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Why not just not support hard links?

Why not just not support hard links?

Posted Sep 2, 2004 8:52 UTC (Thu) by Klavs (guest, #10563)
In reply to: Why not just not support hard links? by walles
Parent article: More notes on reiser4

Well vserver uses them to save space. If you have 10 vservers (virtual servers) on the same filesystem, mirrored from the same original - instead of having f.ex. 10*3gb of files - you would only have 3gb of files. And since vserver1 can't know of vserver2 or anything outside of the vserver - soft links would be bad.

The other nice thing, that I'm not sure if symlinks could implement (seing past the issues of symlinks to outside a vserver not being a good idea :) - is the new vserver fileattribute "Immutable-unlink" which means you can make all files immutable+Unlink in all vservers(two flags as far as I remember Immutable and Immutable-Unlink flag) - and if one vserver tries to change a file marked Immutable-Unlink - it will simply get a new file - and the old hardlink will be removed - meaning the other 9 vservers still share the same file.

To me this is clever use of hardlinks - but I'm no filesystem guru :)

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Space savings should use COW

Posted Sep 2, 2004 9:48 UTC (Thu) by walles (guest, #954) [Link]

I think space savings would be better done by supporting copy-on-write semantics within the file system, which is just what you describe as Immutable-unlink. I imagine COW should be less error-prone than hard links, but just like you I'm no fs guru (or I wouldn't be asking these questions :-).

Something along these lines have been implemented at (which is a random project I found on Google, I don't know anything about it except what the web page says).

So do you (or anybody else for that part) know of any other uses for hard symlinks that don't have anything to do with space savings?

My use of hard links

Posted Sep 2, 2004 13:23 UTC (Thu) by utoddl (subscriber, #1232) [Link]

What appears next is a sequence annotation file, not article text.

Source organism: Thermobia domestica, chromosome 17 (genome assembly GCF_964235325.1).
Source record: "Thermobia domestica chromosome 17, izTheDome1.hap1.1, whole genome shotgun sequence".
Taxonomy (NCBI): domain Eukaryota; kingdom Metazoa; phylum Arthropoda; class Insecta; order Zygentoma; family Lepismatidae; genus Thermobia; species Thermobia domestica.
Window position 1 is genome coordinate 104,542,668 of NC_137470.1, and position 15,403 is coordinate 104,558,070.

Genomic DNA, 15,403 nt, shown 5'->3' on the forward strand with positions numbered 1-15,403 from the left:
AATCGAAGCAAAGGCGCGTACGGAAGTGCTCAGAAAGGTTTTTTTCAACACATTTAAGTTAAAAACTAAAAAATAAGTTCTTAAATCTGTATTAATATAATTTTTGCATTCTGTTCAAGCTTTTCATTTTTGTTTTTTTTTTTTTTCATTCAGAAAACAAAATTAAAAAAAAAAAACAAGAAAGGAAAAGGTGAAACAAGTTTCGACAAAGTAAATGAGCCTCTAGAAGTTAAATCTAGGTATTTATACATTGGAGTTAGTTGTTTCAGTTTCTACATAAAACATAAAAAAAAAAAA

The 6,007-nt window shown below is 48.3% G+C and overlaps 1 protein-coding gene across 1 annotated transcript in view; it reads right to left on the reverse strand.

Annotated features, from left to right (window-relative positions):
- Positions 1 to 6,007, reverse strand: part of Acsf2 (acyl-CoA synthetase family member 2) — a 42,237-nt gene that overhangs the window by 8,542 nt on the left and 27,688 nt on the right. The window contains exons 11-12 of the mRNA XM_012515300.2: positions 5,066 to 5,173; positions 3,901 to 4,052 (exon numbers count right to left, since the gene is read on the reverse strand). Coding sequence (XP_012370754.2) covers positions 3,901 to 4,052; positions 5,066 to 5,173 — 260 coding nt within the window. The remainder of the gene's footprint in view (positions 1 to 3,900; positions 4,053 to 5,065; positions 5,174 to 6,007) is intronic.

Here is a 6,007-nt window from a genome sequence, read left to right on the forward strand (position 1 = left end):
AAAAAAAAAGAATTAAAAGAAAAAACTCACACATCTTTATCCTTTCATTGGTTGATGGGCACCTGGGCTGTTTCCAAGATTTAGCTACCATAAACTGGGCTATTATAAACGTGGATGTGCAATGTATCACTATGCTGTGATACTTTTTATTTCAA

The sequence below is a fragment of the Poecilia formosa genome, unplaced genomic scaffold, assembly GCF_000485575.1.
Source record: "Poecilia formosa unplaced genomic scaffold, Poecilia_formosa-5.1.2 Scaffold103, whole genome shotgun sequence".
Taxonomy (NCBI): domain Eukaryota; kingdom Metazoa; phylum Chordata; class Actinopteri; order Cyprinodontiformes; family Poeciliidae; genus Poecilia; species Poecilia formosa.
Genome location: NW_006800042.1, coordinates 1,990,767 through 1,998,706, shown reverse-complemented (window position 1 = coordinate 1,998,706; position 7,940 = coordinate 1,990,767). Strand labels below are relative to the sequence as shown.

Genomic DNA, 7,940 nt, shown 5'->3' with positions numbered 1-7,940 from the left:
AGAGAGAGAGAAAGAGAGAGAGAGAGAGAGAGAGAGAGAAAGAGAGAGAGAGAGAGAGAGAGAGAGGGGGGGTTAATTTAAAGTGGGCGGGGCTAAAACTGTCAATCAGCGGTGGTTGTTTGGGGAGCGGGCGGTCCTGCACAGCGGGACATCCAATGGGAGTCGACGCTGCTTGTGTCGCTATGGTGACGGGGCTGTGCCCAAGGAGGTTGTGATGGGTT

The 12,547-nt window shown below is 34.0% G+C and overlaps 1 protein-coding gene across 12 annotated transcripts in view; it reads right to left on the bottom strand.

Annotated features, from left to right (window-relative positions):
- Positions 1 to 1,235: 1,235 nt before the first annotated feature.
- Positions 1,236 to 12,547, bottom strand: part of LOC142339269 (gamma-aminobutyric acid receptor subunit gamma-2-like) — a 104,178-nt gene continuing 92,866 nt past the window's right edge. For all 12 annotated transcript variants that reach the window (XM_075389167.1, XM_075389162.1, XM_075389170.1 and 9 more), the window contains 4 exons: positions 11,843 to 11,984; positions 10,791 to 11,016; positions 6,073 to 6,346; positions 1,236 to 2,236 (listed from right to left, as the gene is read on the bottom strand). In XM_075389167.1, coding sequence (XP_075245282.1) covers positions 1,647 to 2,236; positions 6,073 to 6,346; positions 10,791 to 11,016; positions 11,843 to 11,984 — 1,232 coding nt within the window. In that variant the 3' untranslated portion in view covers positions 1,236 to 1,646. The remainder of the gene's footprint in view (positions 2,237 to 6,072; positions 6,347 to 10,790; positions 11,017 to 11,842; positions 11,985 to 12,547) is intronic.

I have a script that makes good use of hard links -- not for space saving so much as time saving, but it saves a lot of space as well. I keep a copy of my RedHat/Fedora/whatever ISO images, and occasionally use wget to grab all the updates into another directory. These updates contain all 19 gazillion versions of the updated packages -- way more than will fit on a CD -- when what I really want of course is the latest version of each. So I use cpio to make a hard link duplicate tree of all those updates (i.e. real directories, hard linked files). That's pretty quick, 'cause it's not moving any data, just creating dir entries. Then my script throws out everything I don't want from that tree -- all the older versions of a given rpm -- and I'm left with a small enough set of rpms to fit onto a CD. I add my own favorite goodies that aren't on the distro (config files, utilities, etc.), and burn an ISO from that. That gives me the original distro CDs plus an extra CD with all current updates and my favorites all on CDs I can carry around so I can install on and update the various boxes I play with at home, work, friends' and family's houses, wherever. (Heck, I'll stick a copy of the scripts here if anybody wants to play with 'em.)

Using hardlinks for this was a natural. Having said that, I recall only using hardlinks once before, a long time ago, and that was specifically for space savings.

My use of hard links

Posted Sep 2, 2004 15:50 UTC (Thu) by fergal (guest, #602) [Link]

I think you could have used symlinks for this too. Then mkisofs -f which tells it to follow symlinks (it might break something that really was meant to be a symlink though).

Space savings should use COW

Posted Sep 10, 2004 0:46 UTC (Fri) by roelofs (guest, #2599) [Link]

So do you (or anybody else for that part) know of any other uses for hard symlinks that don't have anything to do with space savings?

Assuming you really meant "hard links," I use them to avoid accidentally deleting local mail files. Since such files get updated every day, usually several times a day, even daily incremental backups aren't sufficient to recover from an accidental deletion. But with hard-linked copies in a separate directory (e.g., ../.backups/foo.backup, etc.), you're safe. (And when you really do want to nuke the file, just truncate it to zero bytes--I wrote a trivial "trunc" utility that simply uses truncate() or ftruncate() for this purpose.) Of course, I suppose I could simply keep the "real" copy in the same hidden directory and use local symlinks to append to it...but with hard links you save one letter in every ls(1) command (i.e., -L). :-)

I've also occasionally used hard links to save a temporary MPEG or PDF file downloaded by Netscape; under some conditions, the temporary file will disappear as soon as the download is complete, but if you make a hard link at any point prior to that, the link will remain. For multi-megabyte downloads, that can be convenient, albeit not absolutely critical...


Space savings should use COW

Posted Sep 11, 2004 15:44 UTC (Sat) by khim (subscriber, #9252) [Link]

And this too can be covered by COW files. The fact is in almost all cases where I think about hardlink I found what I really need is COW file and hardlink is just poor substitute.

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